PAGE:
Bolognese is traditionally served over a hearty pasta, like tagliatelle, or pappardelle. I used a fat, spaghetti-type pasta, bucatini. You can use whatever your heart’s desire. As with so many sauces such as this, I found it even more flavorful and incredible when refrigerated overnight, then reheated and served the following day.
To sum up what I think of the Mealthy Pot vs. the Instant Pot- If I were a new buyer looking for a multi-cooker, I would purchase the Mealthy Pot based on the price, additional standard accessories, and minor (but nice to have) better features. The Mealthy Pot comes in a sleek stainless black whereas the Instant Pot is stainless silver. I find I like the sleek black look of the Mealthy Pot but that’s just my personal preference. And let me say, I was surprised to prefer the Mealthy Pot because I’ve been in love with my Instant Pot. If you’re already an Instant Pot owner, I would not forsake the Instant Pot to purchase the Mealthy, however.
Bolognese Sauce Recipe (Pressure Cooker)
- 4 ounces pancetta
- 1 large white onion
- 2 stalks celery
- 2 carrots
- 1 tbsp butter
- 2 lb lean ground beef
- ¼ cup dry red wine, or grape juice
- 2- 28 oz. can crushed tomatoes
- 3 bay leaves
- ½ tsp kosher salt, plus more to season meat
- ½ tsp fresh black pepper, plus more to season meat
- ¼ cup grated Parmesan
- ½ cup half & half, or cream
- ½ cup shredded Parmesan
- ¼ cup fresh basil
- Chop 4 ounces pancetta into minced pieces as best you can. Set aside. Mince 1 white onion, 2 celery stalks, and 2 carrots. You should have about ¾ cup each of the celery and carrots after mincing but doesn't have to be exact.
- Press saute function on the pressure cooker and adjust to low heat. Add the pancetta and cook until the fat is rendered, about 3-4 minutes.
- Add 1 Tablespoon butter, onion, celery and carrots. Cook until the onions are translucent, about 5-6 minutes.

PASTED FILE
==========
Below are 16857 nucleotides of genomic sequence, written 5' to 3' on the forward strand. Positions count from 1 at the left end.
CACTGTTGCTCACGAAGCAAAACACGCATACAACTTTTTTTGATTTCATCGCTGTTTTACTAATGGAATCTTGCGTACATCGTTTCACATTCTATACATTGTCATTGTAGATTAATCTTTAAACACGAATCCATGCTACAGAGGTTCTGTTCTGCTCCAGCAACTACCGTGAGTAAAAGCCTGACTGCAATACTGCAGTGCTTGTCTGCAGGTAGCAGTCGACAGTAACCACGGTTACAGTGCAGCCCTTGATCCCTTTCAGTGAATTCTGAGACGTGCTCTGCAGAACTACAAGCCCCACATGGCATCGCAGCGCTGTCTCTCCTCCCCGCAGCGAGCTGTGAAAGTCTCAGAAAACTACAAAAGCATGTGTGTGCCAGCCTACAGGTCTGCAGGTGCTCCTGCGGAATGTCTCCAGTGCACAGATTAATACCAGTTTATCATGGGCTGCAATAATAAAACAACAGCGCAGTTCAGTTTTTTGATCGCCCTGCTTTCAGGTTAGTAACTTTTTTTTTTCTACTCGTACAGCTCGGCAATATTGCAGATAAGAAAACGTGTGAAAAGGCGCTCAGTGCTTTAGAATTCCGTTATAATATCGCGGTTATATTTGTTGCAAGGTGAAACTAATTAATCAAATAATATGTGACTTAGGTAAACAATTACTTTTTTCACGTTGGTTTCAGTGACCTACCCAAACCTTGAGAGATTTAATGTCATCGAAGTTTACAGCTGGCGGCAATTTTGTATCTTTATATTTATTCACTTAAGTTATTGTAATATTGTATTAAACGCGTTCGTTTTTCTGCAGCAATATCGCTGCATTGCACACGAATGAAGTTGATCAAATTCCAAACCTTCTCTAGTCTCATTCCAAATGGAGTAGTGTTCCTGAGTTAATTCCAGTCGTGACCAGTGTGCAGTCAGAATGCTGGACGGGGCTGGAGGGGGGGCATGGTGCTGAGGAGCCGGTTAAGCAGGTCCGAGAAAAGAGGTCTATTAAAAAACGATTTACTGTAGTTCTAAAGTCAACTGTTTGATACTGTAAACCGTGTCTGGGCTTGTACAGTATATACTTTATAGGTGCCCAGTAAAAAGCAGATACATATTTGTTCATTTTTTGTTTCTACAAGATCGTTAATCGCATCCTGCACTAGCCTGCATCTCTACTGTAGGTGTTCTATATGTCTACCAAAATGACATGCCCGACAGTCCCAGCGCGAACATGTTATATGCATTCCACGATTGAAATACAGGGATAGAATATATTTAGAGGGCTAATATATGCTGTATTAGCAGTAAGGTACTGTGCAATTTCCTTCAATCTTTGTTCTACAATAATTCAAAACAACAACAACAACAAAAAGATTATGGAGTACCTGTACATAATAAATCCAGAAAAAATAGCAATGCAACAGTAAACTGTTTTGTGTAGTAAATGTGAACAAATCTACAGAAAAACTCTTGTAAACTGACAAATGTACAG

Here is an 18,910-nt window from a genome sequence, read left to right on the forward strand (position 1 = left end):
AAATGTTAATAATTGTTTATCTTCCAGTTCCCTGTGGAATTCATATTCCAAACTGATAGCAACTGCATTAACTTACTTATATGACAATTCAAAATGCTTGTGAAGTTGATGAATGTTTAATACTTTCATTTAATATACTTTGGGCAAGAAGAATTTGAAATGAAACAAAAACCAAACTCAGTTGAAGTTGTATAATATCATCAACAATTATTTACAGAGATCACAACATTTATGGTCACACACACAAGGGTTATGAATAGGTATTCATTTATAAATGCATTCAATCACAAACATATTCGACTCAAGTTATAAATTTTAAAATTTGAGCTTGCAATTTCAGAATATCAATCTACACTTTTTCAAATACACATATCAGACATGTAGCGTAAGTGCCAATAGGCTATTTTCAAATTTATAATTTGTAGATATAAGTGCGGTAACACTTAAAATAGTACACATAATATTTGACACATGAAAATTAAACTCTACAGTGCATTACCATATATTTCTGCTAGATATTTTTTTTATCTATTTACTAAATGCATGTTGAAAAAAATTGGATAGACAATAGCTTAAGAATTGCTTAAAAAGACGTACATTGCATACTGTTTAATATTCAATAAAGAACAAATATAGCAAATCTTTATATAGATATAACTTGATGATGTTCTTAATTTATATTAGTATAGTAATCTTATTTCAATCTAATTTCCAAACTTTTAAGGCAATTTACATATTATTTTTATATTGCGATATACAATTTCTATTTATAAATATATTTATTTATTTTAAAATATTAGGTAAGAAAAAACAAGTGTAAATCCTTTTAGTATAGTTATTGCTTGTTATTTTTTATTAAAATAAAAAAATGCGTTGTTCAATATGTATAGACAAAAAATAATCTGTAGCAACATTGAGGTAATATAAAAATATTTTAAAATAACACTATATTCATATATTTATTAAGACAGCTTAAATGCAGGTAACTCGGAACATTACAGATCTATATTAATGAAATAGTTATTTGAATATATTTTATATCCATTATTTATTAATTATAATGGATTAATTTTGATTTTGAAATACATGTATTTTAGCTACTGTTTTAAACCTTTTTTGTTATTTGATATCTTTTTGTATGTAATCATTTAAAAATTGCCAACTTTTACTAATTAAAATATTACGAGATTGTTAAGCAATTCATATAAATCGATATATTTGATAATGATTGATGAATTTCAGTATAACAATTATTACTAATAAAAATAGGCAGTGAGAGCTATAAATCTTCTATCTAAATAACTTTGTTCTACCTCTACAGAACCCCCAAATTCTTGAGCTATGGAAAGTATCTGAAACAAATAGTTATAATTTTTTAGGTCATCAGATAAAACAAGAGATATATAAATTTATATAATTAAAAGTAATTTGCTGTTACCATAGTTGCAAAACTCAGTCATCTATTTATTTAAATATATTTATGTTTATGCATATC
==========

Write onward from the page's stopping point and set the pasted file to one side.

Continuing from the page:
- Add 2 pounds ground beef and season with some salt and pepper to taste. Saute until barely browned, about 4 minutes. While cooking the meat, break it up with a wooden spoon as it cooks.
- Add ¼ cup wine or grape juice and cook until it reduces down, about 3-4 minutes.
- Add 2-28 ounces crushed tomatoes, 3 bay leaves, ½ teaspoon salt and fresh black pepper. Cover, and cook on high pressure for 15 minutes.
- When time is up, let pressure release naturally for about 10 minutes, then switch to Vent and finish releasing pressure. Remove lid, take out bay leaves, stir in ¼ cup grated Parmesan (this helps thicken the sauce), ½ cup half & half. If at this point you feel the sauce still isn't as thick as you'd like, you can turn on the Saute function again at low heat and cook the Bolognese down a bit more before serving, about 5-10 minutes.
- Serve over your favorite pasta, garnished with ½ cup shaved or shredded Parmesan and¼ cup fresh basil leaves.
- If you prefer, you could use one pound ground beef, one pound ground pork, and then use less of the pancetta. Center cut bacon may be used in place of the pancetta.
- Half and half may be substituted with whole milk or heavy cream, depending on your preference.
- I find this sauce tastes even better the next day and frequently make it a day ahead of serving.
- Bolognese is customarily served with tagliatelle but use whatever you like. That being said, since Bolognese is a hearty textured sauce, it pairs best with "bigger" pasta, like papardelle, bucatini (that I used in photos), rigatoni or penne.